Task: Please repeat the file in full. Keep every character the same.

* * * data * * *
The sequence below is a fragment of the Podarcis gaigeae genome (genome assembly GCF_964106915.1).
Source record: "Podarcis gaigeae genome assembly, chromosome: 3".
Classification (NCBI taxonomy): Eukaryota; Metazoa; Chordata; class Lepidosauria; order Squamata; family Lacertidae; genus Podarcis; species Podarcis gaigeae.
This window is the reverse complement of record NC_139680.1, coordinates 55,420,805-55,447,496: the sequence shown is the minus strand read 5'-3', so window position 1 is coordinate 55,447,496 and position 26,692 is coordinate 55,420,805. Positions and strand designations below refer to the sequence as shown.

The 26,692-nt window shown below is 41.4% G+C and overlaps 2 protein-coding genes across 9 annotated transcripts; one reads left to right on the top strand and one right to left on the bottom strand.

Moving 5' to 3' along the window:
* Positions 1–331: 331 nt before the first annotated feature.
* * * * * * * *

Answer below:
The sequence below is a fragment of the Podarcis gaigeae genome (genome assembly GCF_964106915.1).
Source record: "Podarcis gaigeae genome assembly, chromosome: 3".
Classification (NCBI taxonomy): Eukaryota; Metazoa; Chordata; class Lepidosauria; order Squamata; family Lacertidae; genus Podarcis; species Podarcis gaigeae.
This window is the reverse complement of record NC_139680.1, coordinates 55,420,805-55,447,496: the sequence shown is the minus strand read 5'-3', so window position 1 is coordinate 55,447,496 and position 26,692 is coordinate 55,420,805. Positions and strand designations below refer to the sequence as shown.

The 26,692-nt window shown below is 41.4% G+C and overlaps 2 protein-coding genes across 9 annotated transcripts; one reads left to right on the top strand and one right to left on the bottom strand.

Moving 5' to 3' along the window:
* Positions 1–331: 331 nt before the first annotated feature.